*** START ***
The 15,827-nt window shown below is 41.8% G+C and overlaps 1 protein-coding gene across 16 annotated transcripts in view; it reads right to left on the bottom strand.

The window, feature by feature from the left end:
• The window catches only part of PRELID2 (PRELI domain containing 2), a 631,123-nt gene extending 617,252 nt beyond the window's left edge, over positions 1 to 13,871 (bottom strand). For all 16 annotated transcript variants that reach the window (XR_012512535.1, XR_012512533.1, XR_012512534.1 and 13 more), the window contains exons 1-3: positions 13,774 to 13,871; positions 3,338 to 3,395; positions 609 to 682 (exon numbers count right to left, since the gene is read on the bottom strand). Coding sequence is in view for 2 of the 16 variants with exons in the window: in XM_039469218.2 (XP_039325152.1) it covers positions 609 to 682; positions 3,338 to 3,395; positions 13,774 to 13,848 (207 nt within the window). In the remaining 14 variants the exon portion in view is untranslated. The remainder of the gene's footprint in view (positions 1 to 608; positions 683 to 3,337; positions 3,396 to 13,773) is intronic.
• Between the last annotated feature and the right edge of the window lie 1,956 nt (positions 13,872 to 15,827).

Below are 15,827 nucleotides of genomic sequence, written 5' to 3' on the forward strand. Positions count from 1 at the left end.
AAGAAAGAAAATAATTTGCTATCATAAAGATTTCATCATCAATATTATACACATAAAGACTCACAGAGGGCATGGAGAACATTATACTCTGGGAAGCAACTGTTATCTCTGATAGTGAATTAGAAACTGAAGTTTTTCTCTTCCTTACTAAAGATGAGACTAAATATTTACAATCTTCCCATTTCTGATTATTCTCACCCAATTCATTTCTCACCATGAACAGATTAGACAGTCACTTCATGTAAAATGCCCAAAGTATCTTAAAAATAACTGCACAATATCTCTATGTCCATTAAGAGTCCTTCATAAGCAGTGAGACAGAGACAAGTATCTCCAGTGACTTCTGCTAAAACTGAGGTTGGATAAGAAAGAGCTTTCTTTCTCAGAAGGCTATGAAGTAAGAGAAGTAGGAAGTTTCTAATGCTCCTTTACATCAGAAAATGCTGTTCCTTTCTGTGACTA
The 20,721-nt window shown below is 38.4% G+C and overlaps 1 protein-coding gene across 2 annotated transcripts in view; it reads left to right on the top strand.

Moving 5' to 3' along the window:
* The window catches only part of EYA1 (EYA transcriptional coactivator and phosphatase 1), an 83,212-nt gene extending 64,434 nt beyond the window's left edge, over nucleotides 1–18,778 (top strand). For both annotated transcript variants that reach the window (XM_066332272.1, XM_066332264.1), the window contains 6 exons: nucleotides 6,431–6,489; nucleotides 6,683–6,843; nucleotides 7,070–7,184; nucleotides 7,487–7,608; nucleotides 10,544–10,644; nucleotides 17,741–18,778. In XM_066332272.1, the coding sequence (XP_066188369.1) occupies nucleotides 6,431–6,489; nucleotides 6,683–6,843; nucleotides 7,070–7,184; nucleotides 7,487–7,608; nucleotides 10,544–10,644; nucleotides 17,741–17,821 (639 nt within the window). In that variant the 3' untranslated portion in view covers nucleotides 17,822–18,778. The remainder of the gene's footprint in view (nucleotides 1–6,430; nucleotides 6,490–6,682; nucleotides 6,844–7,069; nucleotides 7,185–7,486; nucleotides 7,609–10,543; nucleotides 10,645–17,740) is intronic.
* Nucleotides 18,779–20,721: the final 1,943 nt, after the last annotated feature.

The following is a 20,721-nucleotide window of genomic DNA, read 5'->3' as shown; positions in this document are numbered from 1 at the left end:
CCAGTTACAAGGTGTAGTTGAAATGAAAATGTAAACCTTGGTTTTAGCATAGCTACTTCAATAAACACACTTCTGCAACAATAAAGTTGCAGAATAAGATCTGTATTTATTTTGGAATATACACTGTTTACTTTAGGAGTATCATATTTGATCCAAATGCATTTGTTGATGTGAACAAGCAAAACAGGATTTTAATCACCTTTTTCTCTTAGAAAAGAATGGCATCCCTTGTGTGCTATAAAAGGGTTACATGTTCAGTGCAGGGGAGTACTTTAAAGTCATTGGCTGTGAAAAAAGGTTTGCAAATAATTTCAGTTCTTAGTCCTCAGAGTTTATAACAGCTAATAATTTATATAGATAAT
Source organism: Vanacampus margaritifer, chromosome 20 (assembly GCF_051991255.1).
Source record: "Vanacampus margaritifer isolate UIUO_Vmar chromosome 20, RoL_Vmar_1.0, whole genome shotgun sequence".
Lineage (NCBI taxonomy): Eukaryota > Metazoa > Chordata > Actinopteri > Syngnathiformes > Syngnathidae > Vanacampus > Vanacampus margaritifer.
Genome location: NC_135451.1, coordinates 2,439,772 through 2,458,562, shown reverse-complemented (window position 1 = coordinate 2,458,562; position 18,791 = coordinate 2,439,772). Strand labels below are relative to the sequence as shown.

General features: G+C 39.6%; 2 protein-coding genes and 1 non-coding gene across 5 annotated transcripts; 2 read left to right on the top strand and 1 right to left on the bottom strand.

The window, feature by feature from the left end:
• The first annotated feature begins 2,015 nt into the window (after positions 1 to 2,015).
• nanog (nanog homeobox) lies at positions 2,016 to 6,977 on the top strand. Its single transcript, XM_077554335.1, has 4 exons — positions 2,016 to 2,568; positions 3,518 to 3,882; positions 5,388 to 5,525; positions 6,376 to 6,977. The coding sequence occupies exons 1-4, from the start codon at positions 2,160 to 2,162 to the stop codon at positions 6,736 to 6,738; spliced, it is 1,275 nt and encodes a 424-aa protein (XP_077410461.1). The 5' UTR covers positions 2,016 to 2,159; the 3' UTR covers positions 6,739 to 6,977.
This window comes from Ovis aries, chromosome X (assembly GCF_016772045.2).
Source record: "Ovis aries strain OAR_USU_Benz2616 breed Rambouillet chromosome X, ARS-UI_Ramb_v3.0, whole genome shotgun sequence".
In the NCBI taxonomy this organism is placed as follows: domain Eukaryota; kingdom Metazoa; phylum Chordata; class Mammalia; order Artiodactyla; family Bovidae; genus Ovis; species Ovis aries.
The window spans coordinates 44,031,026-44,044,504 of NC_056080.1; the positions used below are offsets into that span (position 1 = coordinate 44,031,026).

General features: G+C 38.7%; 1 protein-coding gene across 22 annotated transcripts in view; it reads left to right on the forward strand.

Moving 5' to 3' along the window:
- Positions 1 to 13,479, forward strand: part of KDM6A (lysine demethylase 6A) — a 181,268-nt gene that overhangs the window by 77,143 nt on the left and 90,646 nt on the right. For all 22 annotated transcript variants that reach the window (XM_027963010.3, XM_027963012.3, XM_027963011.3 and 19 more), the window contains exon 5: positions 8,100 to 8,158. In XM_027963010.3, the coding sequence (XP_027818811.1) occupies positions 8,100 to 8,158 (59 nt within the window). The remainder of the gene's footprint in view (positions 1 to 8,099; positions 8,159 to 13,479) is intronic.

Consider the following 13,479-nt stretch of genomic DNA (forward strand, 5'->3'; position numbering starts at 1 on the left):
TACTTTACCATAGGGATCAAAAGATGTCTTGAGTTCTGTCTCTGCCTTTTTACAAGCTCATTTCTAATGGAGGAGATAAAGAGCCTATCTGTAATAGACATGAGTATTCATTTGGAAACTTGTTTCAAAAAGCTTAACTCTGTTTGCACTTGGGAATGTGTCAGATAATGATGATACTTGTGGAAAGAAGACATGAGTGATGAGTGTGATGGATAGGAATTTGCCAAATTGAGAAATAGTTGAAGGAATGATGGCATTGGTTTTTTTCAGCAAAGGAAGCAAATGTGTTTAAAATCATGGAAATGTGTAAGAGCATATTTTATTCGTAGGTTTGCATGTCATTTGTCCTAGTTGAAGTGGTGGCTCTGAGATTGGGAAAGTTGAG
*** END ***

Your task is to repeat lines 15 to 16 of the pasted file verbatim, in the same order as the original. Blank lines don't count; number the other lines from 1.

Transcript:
Lineage (NCBI taxonomy): Eukaryota > Metazoa > Chordata > Actinopteri > Syngnathiformes > Syngnathidae > Vanacampus > Vanacampus margaritifer.
Genome location: NC_135451.1, coordinates 2,439,772 through 2,458,562, shown reverse-complemented (window position 1 = coordinate 2,458,562; position 18,791 = coordinate 2,439,772). Strand labels below are relative to the sequence as shown.